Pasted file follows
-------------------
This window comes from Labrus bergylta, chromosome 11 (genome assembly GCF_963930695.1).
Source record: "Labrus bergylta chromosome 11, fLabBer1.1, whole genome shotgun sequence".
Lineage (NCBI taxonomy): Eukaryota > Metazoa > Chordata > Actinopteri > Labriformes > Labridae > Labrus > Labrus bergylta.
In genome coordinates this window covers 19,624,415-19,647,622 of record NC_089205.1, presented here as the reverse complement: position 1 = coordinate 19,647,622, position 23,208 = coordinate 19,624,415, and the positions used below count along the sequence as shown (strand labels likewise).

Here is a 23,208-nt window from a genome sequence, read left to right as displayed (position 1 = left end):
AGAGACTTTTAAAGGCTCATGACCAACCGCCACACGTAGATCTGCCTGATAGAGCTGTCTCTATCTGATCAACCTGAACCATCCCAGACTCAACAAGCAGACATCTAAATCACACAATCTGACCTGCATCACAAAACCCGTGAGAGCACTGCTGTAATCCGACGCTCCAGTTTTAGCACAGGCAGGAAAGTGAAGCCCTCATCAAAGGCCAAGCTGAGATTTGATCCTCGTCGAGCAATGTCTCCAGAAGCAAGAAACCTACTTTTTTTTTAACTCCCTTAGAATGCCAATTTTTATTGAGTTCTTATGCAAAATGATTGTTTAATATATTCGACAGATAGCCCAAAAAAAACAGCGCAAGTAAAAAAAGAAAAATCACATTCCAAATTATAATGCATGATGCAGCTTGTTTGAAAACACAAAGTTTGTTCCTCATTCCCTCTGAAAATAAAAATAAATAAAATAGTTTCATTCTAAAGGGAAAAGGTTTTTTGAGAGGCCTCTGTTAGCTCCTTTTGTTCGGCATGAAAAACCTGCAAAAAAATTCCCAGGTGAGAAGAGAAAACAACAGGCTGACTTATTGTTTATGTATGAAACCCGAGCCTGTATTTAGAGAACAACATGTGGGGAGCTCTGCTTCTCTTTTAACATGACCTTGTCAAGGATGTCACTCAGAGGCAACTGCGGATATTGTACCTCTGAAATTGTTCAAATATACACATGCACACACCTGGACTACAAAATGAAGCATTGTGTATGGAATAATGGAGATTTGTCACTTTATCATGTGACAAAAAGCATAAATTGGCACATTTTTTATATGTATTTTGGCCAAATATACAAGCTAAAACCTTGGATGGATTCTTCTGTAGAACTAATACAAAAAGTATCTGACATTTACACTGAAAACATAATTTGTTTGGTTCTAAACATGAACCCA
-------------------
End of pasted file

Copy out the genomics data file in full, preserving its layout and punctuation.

This window comes from Labrus bergylta, chromosome 11 (genome assembly GCF_963930695.1).
Source record: "Labrus bergylta chromosome 11, fLabBer1.1, whole genome shotgun sequence".
Lineage (NCBI taxonomy): Eukaryota > Metazoa > Chordata > Actinopteri > Labriformes > Labridae > Labrus > Labrus bergylta.
In genome coordinates this window covers 19,624,415-19,647,622 of record NC_089205.1, presented here as the reverse complement: position 1 = coordinate 19,647,622, position 23,208 = coordinate 19,624,415, and the positions used below count along the sequence as shown (strand labels likewise).

Here is a 23,208-nt window from a genome sequence, read left to right as displayed (position 1 = left end):
AGAGACTTTTAAAGGCTCATGACCAACCGCCACACGTAGATCTGCCTGATAGAGCTGTCTCTATCTGATCAACCTGAACCATCCCAGACTCAACAAGCAGACATCTAAATCACACAATCTGACCTGCATCACAAAACCCGTGAGAGCACTGCTGTAATCCGACGCTCCAGTTTTAGCACAGGCAGGAAAGTGAAGCCCTCATCAAAGGCCAAGCTGAGATTTGATCCTCGTCGAGCAATGTCTCCAGAAGCAAGAAACCTACTTTTTTTTTAACTCCCTTAGAATGCCAATTTTTATTGAGTTCTTATGCAAAATGATTGTTTAATATATTCGACAGATAGCCCAAAAAAAACAGCGCAAGTAAAAAAAGAAAAATCACATTCCAAATTATAATGCATGATGCAGCTTGTTTGAAAACACAAAGTTTGTTCCTCATTCCCTCTGAAAATAAAAATAAATAAAATAGTTTCATTCTAAAGGGAAAAGGTTTTTTGAGAGGCCTCTGTTAGCTCCTTTTGTTCGGCATGAAAAACCTGCAAAAAAATTCCCAGGTGAGAAGAGAAAACAACAGGCTGACTTATTGTTTATGTATGAAACCCGAGCCTGTATTTAGAGAACAACATGTGGGGAGCTCTGCTTCTCTTTTAACATGACCTTGTCAAGGATGTCACTCAGAGGCAACTGCGGATATTGTACCTCTGAAATTGTTCAAATATACACATGCACACACCTGGACTACAAAATGAAGCATTGTGTATGGAATAATGGAGATTTGTCACTTTATCATGTGACAAAAAGCATAAATTGGCACATTTTTTATATGTATTTTGGCCAAATATACAAGCTAAAACCTTGGATGGATTCTTCTGTAGAACTAATACAAAAAGTATCTGACATTTACACTGAAAACATAATTTGTTTGGTTCTAAACATGAACCCA